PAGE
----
College Health: General Information

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group of studentsGoing to college is a very exciting time in your life! You’ll be meeting new people and learning new things. However, college can be a huge change from what you’re used to. You may be on your own for the first time in your life, having to make decisions about many issues including your health. This may seem overwhelming at first. It will take time to learn how to handle both the freedom and responsibilities of college life.

What’s important for me to know about before I go to college?

Filling out your college enrollment health form: After you have sent in your acceptance to the college or university that you will be attending, you will be required to mail back a completed health form with a record of all of your immunizations (vaccines/shots/boosters). You should receive this health form in the information packet that you get in the mail. You will need to call your health care provider’s (HCP’s) office and arrange to have this form filled out. If you haven’t had a recent physical, you will probably need one. It’s also important to know if you have any allergies and to include this information on your health form. Your HCP’s office may be able to send or fax the health form directly to the student health center at your college.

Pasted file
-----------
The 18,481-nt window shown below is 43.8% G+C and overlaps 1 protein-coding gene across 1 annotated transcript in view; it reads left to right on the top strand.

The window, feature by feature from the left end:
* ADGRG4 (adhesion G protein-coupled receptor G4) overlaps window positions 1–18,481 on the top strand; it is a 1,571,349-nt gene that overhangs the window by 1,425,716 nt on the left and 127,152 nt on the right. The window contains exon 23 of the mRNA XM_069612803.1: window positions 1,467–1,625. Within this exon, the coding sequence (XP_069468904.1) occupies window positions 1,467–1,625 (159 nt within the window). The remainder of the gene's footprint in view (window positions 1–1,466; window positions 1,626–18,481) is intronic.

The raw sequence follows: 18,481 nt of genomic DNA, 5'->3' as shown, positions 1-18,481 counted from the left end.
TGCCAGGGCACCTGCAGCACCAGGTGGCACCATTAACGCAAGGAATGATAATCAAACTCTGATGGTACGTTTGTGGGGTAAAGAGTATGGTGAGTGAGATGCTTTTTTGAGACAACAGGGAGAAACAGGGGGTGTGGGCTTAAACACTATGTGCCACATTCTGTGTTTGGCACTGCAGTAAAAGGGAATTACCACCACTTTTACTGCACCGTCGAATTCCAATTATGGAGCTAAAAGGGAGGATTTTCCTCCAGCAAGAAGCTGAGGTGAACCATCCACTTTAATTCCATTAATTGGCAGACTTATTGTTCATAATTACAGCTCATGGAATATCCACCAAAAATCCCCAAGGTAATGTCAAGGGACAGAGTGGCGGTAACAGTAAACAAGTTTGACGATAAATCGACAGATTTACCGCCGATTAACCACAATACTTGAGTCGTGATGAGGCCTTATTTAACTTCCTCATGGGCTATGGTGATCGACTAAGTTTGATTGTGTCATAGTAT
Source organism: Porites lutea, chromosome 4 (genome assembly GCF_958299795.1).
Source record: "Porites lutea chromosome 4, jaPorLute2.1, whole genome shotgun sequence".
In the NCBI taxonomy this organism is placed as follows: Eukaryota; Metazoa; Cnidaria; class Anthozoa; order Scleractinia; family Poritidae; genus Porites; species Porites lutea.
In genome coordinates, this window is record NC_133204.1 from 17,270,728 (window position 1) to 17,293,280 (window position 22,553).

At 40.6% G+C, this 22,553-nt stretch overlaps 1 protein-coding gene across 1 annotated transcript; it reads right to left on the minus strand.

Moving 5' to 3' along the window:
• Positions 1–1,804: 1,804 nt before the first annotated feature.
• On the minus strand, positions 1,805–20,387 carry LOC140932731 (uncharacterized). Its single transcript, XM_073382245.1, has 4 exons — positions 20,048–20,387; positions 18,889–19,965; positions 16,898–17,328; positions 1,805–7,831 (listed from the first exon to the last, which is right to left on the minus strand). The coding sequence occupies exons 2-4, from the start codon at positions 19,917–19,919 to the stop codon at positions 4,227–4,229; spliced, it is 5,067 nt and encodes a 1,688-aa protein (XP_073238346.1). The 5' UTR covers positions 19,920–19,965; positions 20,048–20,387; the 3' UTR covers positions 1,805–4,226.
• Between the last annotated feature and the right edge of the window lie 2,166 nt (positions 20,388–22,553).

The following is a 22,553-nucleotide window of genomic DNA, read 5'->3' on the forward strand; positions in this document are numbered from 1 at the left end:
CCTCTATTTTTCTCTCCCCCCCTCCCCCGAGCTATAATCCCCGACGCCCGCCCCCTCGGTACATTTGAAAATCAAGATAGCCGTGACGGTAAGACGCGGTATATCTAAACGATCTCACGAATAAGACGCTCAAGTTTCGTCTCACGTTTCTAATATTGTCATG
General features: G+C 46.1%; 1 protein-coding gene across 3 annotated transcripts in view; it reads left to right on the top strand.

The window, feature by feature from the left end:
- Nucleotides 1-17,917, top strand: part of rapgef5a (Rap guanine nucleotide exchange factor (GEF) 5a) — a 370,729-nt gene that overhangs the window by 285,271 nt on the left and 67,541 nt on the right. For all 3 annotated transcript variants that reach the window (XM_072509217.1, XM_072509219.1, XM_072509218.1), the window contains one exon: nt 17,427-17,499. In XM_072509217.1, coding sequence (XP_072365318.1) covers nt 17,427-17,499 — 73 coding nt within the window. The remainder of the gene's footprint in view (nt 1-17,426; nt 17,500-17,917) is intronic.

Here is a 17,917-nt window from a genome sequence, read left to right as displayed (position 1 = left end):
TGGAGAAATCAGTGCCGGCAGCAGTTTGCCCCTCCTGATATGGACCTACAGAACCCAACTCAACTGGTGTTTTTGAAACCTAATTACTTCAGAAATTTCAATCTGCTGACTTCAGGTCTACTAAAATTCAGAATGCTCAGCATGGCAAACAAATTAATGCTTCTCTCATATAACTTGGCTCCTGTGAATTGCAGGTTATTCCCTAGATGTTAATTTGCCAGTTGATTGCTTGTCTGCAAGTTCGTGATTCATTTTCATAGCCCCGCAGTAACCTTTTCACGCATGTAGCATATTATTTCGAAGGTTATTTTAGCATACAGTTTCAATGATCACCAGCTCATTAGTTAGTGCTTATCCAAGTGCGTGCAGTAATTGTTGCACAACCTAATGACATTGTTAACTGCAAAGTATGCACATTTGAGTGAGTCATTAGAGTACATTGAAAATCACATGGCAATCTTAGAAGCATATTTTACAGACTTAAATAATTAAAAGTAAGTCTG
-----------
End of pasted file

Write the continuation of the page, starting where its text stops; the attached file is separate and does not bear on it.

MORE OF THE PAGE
Getting information from your Primary Care Provider’s (PCPs) office: Call your primary care provider’s office. Let the office know what you need – your immunization record, any health problems, your medications and allergies. You should check all the medication you are taking and make a list. Along with a copy of your immunization record, you should get a list of all of the medications that you are taking, including the strength (amount of milligrams)how powerful it is) and the dosage (how much of it you should take).You should also have a record of On your record you should also should list your allergies, any past medical problems, mental health problems (surgeries, hospital stays), and special needs (chronic health problems and disabilities). It’s also a good time to update your family medical history. A record of any mental health problems and your family medical history should be included too. It’s a good idea to Mmake a copy of all of your medical records for yourself as well. Keep this information with other important papers when you go to college.

Your immunizations must be up-to-date: Your primary care provider will make sure that your immunizations (shots and boosters) are current. You should ask your PCP if you are up to date on the meningococcal vaccine to lower your chances of getting the very serious infection meningitis (inflammation of the brain tissue). The vaccine will help to protect you against this serious disease.